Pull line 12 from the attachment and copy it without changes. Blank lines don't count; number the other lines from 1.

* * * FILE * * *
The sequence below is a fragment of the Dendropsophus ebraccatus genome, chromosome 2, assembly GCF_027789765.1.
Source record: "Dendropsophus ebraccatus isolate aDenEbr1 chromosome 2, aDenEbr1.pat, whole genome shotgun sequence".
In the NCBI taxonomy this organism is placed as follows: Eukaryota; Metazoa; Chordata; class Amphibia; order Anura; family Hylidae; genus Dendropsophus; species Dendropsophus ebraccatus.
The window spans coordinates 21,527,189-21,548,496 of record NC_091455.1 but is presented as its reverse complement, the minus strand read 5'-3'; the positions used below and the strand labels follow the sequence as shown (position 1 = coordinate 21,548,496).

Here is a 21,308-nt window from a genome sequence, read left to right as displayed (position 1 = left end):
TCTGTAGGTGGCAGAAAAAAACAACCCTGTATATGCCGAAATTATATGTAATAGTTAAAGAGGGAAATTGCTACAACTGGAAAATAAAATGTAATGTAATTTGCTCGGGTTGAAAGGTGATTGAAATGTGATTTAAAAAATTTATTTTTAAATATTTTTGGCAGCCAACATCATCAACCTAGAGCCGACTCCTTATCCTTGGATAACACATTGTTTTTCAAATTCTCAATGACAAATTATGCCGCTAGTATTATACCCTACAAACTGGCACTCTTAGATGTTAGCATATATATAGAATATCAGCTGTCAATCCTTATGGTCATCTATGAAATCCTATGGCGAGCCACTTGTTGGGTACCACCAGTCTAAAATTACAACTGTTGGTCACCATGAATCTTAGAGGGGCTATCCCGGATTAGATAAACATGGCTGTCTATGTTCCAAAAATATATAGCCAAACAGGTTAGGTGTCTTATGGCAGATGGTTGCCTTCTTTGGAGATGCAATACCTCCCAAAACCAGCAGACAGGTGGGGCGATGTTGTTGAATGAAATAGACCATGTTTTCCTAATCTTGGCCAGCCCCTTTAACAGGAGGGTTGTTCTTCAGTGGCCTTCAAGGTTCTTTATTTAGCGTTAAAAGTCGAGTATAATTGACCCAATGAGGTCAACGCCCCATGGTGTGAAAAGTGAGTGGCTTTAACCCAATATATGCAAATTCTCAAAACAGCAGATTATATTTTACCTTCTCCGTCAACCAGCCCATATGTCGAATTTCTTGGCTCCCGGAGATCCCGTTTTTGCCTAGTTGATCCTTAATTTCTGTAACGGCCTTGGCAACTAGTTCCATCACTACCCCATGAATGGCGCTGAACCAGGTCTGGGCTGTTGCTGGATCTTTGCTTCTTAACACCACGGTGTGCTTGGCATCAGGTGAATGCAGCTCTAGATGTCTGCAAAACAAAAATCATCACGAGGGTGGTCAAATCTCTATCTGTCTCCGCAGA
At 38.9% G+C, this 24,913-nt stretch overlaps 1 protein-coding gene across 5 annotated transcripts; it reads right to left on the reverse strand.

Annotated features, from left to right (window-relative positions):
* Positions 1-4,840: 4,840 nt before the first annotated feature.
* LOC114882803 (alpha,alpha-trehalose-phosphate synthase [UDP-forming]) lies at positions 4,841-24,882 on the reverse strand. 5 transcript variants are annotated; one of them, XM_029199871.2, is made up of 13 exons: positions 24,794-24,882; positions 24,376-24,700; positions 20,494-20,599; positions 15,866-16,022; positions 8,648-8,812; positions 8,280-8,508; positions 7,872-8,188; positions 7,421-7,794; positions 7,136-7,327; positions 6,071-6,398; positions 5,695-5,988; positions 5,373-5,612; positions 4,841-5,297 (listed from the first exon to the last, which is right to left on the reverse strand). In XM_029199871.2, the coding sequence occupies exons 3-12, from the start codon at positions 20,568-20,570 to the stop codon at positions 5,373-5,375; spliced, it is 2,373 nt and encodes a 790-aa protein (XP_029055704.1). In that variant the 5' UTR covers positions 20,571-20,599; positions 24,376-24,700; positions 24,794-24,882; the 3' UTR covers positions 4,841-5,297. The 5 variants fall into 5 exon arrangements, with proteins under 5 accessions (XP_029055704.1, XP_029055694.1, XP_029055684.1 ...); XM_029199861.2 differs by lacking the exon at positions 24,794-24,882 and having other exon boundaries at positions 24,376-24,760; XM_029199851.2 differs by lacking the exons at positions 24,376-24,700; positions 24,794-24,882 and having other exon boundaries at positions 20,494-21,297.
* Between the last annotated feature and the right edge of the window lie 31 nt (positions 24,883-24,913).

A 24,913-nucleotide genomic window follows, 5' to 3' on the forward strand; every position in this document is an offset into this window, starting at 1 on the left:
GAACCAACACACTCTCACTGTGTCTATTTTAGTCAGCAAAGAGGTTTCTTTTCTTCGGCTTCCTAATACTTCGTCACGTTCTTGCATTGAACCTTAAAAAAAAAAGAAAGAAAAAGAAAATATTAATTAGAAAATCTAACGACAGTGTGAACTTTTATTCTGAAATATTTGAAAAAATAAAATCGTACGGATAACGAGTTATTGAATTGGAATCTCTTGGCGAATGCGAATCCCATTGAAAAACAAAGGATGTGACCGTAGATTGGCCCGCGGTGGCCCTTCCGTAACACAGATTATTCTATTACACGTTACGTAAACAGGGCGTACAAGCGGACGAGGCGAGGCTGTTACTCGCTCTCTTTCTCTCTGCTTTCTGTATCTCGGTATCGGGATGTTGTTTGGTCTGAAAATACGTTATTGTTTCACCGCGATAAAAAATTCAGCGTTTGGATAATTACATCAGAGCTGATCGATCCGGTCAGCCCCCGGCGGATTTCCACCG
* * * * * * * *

A 24,913-nucleotide genomic window follows, 5' to 3' on the forward strand; every position in this document is an offset into this window, starting at 1 on the left: